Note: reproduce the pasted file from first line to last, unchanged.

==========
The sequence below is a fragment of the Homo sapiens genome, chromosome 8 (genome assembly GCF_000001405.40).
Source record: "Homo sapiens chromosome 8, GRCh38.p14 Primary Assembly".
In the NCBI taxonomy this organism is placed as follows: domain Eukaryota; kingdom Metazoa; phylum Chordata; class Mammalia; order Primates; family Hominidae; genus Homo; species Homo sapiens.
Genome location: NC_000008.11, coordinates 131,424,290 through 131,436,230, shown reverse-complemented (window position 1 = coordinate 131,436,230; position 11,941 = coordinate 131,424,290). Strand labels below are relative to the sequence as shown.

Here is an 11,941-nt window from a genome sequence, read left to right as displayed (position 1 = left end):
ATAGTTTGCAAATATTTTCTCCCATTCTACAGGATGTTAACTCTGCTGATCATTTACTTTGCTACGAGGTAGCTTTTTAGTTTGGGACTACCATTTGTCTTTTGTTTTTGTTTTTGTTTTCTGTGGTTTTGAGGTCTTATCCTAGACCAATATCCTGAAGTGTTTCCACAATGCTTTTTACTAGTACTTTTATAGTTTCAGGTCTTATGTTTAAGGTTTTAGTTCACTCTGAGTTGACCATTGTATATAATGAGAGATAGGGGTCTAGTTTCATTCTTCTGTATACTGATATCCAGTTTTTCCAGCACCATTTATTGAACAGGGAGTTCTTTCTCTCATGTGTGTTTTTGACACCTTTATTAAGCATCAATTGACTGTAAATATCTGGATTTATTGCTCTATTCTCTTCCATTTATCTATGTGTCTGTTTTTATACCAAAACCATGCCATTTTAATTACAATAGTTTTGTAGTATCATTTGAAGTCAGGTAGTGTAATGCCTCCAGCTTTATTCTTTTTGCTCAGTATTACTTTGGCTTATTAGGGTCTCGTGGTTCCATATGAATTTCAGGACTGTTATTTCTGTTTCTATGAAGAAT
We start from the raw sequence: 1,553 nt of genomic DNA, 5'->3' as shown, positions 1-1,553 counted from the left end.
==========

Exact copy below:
The sequence below is a fragment of the Homo sapiens genome, chromosome 8 (genome assembly GCF_000001405.40).
Source record: "Homo sapiens chromosome 8, GRCh38.p14 Primary Assembly".
In the NCBI taxonomy this organism is placed as follows: domain Eukaryota; kingdom Metazoa; phylum Chordata; class Mammalia; order Primates; family Hominidae; genus Homo; species Homo sapiens.
Genome location: NC_000008.11, coordinates 131,424,290 through 131,436,230, shown reverse-complemented (window position 1 = coordinate 131,436,230; position 11,941 = coordinate 131,424,290). Strand labels below are relative to the sequence as shown.

Here is an 11,941-nt window from a genome sequence, read left to right as displayed (position 1 = left end):
ATAGTTTGCAAATATTTTCTCCCATTCTACAGGATGTTAACTCTGCTGATCATTTACTTTGCTACGAGGTAGCTTTTTAGTTTGGGACTACCATTTGTCTTTTGTTTTTGTTTTTGTTTTCTGTGGTTTTGAGGTCTTATCCTAGACCAATATCCTGAAGTGTTTCCACAATGCTTTTTACTAGTACTTTTATAGTTTCAGGTCTTATGTTTAAGGTTTTAGTTCACTCTGAGTTGACCATTGTATATAATGAGAGATAGGGGTCTAGTTTCATTCTTCTGTATACTGATATCCAGTTTTTCCAGCACCATTTATTGAACAGGGAGTTCTTTCTCTCATGTGTGTTTTTGACACCTTTATTAAGCATCAATTGACTGTAAATATCTGGATTTATTGCTCTATTCTCTTCCATTTATCTATGTGTCTGTTTTTATACCAAAACCATGCCATTTTAATTACAATAGTTTTGTAGTATCATTTGAAGTCAGGTAGTGTAATGCCTCCAGCTTTATTCTTTTTGCTCAGTATTACTTTGGCTTATTAGGGTCTCGTGGTTCCATATGAATTTCAGGACTGTTATTTCTGTTTCTATGAAGAAT
We start from the raw sequence: 1,553 nt of genomic DNA, 5'->3' as shown, positions 1-1,553 counted from the left end.